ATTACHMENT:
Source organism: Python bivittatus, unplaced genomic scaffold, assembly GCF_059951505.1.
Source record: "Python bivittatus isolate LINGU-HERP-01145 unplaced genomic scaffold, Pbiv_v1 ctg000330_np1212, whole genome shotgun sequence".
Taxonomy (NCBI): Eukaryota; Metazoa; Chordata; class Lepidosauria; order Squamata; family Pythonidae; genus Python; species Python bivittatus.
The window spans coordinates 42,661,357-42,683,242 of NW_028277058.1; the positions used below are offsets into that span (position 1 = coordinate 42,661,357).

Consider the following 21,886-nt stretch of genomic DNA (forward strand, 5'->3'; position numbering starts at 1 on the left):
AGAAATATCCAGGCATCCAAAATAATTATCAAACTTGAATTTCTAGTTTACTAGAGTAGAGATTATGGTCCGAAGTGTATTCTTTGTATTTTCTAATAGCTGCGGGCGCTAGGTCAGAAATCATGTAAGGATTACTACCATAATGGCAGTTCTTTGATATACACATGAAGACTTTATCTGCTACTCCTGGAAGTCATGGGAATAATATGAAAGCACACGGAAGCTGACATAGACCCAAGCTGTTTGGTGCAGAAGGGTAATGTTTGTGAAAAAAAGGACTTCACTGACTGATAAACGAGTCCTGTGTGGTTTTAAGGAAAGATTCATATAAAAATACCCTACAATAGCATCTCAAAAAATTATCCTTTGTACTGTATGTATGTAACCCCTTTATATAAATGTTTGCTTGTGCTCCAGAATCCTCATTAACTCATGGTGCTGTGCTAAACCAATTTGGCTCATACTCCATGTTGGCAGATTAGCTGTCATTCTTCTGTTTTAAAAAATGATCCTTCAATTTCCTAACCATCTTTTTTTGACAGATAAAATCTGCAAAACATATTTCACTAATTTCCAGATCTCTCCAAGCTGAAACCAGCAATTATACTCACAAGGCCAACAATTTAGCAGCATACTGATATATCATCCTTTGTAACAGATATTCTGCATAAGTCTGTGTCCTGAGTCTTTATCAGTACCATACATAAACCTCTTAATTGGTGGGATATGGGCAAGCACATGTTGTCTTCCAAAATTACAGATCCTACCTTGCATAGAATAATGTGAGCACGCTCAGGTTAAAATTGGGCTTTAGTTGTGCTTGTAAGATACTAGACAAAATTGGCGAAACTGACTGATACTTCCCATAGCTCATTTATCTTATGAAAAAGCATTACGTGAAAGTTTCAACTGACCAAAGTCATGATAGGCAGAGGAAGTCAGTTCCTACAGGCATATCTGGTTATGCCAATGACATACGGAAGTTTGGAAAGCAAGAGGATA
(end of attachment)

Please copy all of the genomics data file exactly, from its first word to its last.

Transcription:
Source organism: Python bivittatus, unplaced genomic scaffold, assembly GCF_059951505.1.
Source record: "Python bivittatus isolate LINGU-HERP-01145 unplaced genomic scaffold, Pbiv_v1 ctg000330_np1212, whole genome shotgun sequence".
Taxonomy (NCBI): Eukaryota; Metazoa; Chordata; class Lepidosauria; order Squamata; family Pythonidae; genus Python; species Python bivittatus.
The window spans coordinates 42,661,357-42,683,242 of NW_028277058.1; the positions used below are offsets into that span (position 1 = coordinate 42,661,357).

Consider the following 21,886-nt stretch of genomic DNA (forward strand, 5'->3'; position numbering starts at 1 on the left):
AGAAATATCCAGGCATCCAAAATAATTATCAAACTTGAATTTCTAGTTTACTAGAGTAGAGATTATGGTCCGAAGTGTATTCTTTGTATTTTCTAATAGCTGCGGGCGCTAGGTCAGAAATCATGTAAGGATTACTACCATAATGGCAGTTCTTTGATATACACATGAAGACTTTATCTGCTACTCCTGGAAGTCATGGGAATAATATGAAAGCACACGGAAGCTGACATAGACCCAAGCTGTTTGGTGCAGAAGGGTAATGTTTGTGAAAAAAAGGACTTCACTGACTGATAAACGAGTCCTGTGTGGTTTTAAGGAAAGATTCATATAAAAATACCCTACAATAGCATCTCAAAAAATTATCCTTTGTACTGTATGTATGTAACCCCTTTATATAAATGTTTGCTTGTGCTCCAGAATCCTCATTAACTCATGGTGCTGTGCTAAACCAATTTGGCTCATACTCCATGTTGGCAGATTAGCTGTCATTCTTCTGTTTTAAAAAATGATCCTTCAATTTCCTAACCATCTTTTTTTGACAGATAAAATCTGCAAAACATATTTCACTAATTTCCAGATCTCTCCAAGCTGAAACCAGCAATTATACTCACAAGGCCAACAATTTAGCAGCATACTGATATATCATCCTTTGTAACAGATATTCTGCATAAGTCTGTGTCCTGAGTCTTTATCAGTACCATACATAAACCTCTTAATTGGTGGGATATGGGCAAGCACATGTTGTCTTCCAAAATTACAGATCCTACCTTGCATAGAATAATGTGAGCACGCTCAGGTTAAAATTGGGCTTTAGTTGTGCTTGTAAGATACTAGACAAAATTGGCGAAACTGACTGATACTTCCCATAGCTCATTTATCTTATGAAAAAGCATTACGTGAAAGTTTCAACTGACCAAAGTCATGATAGGCAGAGGAAGTCAGTTCCTACAGGCATATCTGGTTATGCCAATGACATACGGAAGTTTGGAAAGCAAGAGGATA